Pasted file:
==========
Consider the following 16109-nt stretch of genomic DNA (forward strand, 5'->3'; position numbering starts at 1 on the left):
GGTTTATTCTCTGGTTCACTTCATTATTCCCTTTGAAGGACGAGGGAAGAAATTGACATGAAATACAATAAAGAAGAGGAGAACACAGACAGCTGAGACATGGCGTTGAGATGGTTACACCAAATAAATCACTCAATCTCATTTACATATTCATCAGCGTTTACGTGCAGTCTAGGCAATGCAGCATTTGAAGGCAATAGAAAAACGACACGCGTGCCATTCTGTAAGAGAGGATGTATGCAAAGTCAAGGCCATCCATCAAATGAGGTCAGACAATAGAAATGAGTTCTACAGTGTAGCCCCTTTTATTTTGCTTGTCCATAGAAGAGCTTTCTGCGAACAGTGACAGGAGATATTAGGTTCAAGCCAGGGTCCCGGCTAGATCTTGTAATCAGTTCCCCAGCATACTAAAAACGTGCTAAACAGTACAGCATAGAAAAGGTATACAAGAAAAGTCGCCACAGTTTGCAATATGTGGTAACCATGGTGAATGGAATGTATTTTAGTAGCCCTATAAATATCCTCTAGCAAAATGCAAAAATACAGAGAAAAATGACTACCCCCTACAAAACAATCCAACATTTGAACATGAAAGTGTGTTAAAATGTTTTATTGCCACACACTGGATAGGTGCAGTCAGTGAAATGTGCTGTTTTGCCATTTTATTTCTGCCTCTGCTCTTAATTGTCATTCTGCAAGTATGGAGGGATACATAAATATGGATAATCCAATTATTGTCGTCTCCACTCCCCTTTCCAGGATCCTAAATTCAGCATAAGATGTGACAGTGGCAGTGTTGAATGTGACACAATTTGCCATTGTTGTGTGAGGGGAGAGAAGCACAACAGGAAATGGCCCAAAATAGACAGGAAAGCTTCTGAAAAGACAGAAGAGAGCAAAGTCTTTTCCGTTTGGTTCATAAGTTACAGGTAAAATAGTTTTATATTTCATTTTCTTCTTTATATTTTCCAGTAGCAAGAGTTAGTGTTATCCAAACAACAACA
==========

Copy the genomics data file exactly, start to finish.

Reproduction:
Consider the following 16109-nt stretch of genomic DNA (forward strand, 5'->3'; position numbering starts at 1 on the left):
GGTTTATTCTCTGGTTCACTTCATTATTCCCTTTGAAGGACGAGGGAAGAAATTGACATGAAATACAATAAAGAAGAGGAGAACACAGACAGCTGAGACATGGCGTTGAGATGGTTACACCAAATAAATCACTCAATCTCATTTACATATTCATCAGCGTTTACGTGCAGTCTAGGCAATGCAGCATTTGAAGGCAATAGAAAAACGACACGCGTGCCATTCTGTAAGAGAGGATGTATGCAAAGTCAAGGCCATCCATCAAATGAGGTCAGACAATAGAAATGAGTTCTACAGTGTAGCCCCTTTTATTTTGCTTGTCCATAGAAGAGCTTTCTGCGAACAGTGACAGGAGATATTAGGTTCAAGCCAGGGTCCCGGCTAGATCTTGTAATCAGTTCCCCAGCATACTAAAAACGTGCTAAACAGTACAGCATAGAAAAGGTATACAAGAAAAGTCGCCACAGTTTGCAATATGTGGTAACCATGGTGAATGGAATGTATTTTAGTAGCCCTATAAATATCCTCTAGCAAAATGCAAAAATACAGAGAAAAATGACTACCCCCTACAAAACAATCCAACATTTGAACATGAAAGTGTGTTAAAATGTTTTATTGCCACACACTGGATAGGTGCAGTCAGTGAAATGTGCTGTTTTGCCATTTTATTTCTGCCTCTGCTCTTAATTGTCATTCTGCAAGTATGGAGGGATACATAAATATGGATAATCCAATTATTGTCGTCTCCACTCCCCTTTCCAGGATCCTAAATTCAGCATAAGATGTGACAGTGGCAGTGTTGAATGTGACACAATTTGCCATTGTTGTGTGAGGGGAGAGAAGCACAACAGGAAATGGCCCAAAATAGACAGGAAAGCTTCTGAAAAGACAGAAGAGAGCAAAGTCTTTTCCGTTTGGTTCATAAGTTACAGGTAAAATAGTTTTATATTTCATTTTCTTCTTTATATTTTCCAGTAGCAAGAGTTAGTGTTATCCAAACAACAACA